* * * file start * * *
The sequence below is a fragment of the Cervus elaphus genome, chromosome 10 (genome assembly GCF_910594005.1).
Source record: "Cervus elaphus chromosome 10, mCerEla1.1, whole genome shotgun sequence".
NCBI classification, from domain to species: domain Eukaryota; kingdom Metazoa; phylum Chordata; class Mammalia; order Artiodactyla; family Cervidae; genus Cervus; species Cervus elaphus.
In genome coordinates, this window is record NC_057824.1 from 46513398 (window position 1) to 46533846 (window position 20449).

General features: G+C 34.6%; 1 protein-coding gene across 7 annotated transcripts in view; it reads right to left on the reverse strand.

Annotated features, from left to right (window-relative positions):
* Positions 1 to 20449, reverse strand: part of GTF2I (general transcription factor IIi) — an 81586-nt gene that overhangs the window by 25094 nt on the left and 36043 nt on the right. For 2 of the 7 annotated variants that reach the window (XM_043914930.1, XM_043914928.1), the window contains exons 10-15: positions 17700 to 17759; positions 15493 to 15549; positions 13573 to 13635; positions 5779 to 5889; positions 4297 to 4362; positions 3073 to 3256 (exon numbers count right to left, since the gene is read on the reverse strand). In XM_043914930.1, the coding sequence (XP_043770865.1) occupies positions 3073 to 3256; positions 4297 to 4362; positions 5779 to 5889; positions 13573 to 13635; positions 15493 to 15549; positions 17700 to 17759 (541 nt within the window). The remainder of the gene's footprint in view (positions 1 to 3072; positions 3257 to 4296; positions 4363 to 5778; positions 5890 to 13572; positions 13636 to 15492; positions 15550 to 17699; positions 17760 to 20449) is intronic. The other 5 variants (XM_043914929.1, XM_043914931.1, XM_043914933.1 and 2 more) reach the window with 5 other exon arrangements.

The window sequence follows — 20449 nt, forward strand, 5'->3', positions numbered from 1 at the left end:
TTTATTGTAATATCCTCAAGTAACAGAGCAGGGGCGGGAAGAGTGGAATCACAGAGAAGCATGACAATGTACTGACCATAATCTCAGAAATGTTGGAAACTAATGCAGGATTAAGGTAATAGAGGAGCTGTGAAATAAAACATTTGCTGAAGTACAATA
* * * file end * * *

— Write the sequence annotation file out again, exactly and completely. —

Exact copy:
The sequence below is a fragment of the Cervus elaphus genome, chromosome 10 (genome assembly GCF_910594005.1).
Source record: "Cervus elaphus chromosome 10, mCerEla1.1, whole genome shotgun sequence".
NCBI classification, from domain to species: domain Eukaryota; kingdom Metazoa; phylum Chordata; class Mammalia; order Artiodactyla; family Cervidae; genus Cervus; species Cervus elaphus.
In genome coordinates, this window is record NC_057824.1 from 46513398 (window position 1) to 46533846 (window position 20449).

General features: G+C 34.6%; 1 protein-coding gene across 7 annotated transcripts in view; it reads right to left on the reverse strand.

Annotated features, from left to right (window-relative positions):
* Positions 1 to 20449, reverse strand: part of GTF2I (general transcription factor IIi) — an 81586-nt gene that overhangs the window by 25094 nt on the left and 36043 nt on the right. For 2 of the 7 annotated variants that reach the window (XM_043914930.1, XM_043914928.1), the window contains exons 10-15: positions 17700 to 17759; positions 15493 to 15549; positions 13573 to 13635; positions 5779 to 5889; positions 4297 to 4362; positions 3073 to 3256 (exon numbers count right to left, since the gene is read on the reverse strand). In XM_043914930.1, the coding sequence (XP_043770865.1) occupies positions 3073 to 3256; positions 4297 to 4362; positions 5779 to 5889; positions 13573 to 13635; positions 15493 to 15549; positions 17700 to 17759 (541 nt within the window). The remainder of the gene's footprint in view (positions 1 to 3072; positions 3257 to 4296; positions 4363 to 5778; positions 5890 to 13572; positions 13636 to 15492; positions 15550 to 17699; positions 17760 to 20449) is intronic. The other 5 variants (XM_043914929.1, XM_043914931.1, XM_043914933.1 and 2 more) reach the window with 5 other exon arrangements.

The window sequence follows — 20449 nt, forward strand, 5'->3', positions numbered from 1 at the left end:
TTTATTGTAATATCCTCAAGTAACAGAGCAGGGGCGGGAAGAGTGGAATCACAGAGAAGCATGACAATGTACTGACCATAATCTCAGAAATGTTGGAAACTAATGCAGGATTAAGGTAATAGAGGAGCTGTGAAATAAAACATTTGCTGAAGTACAATA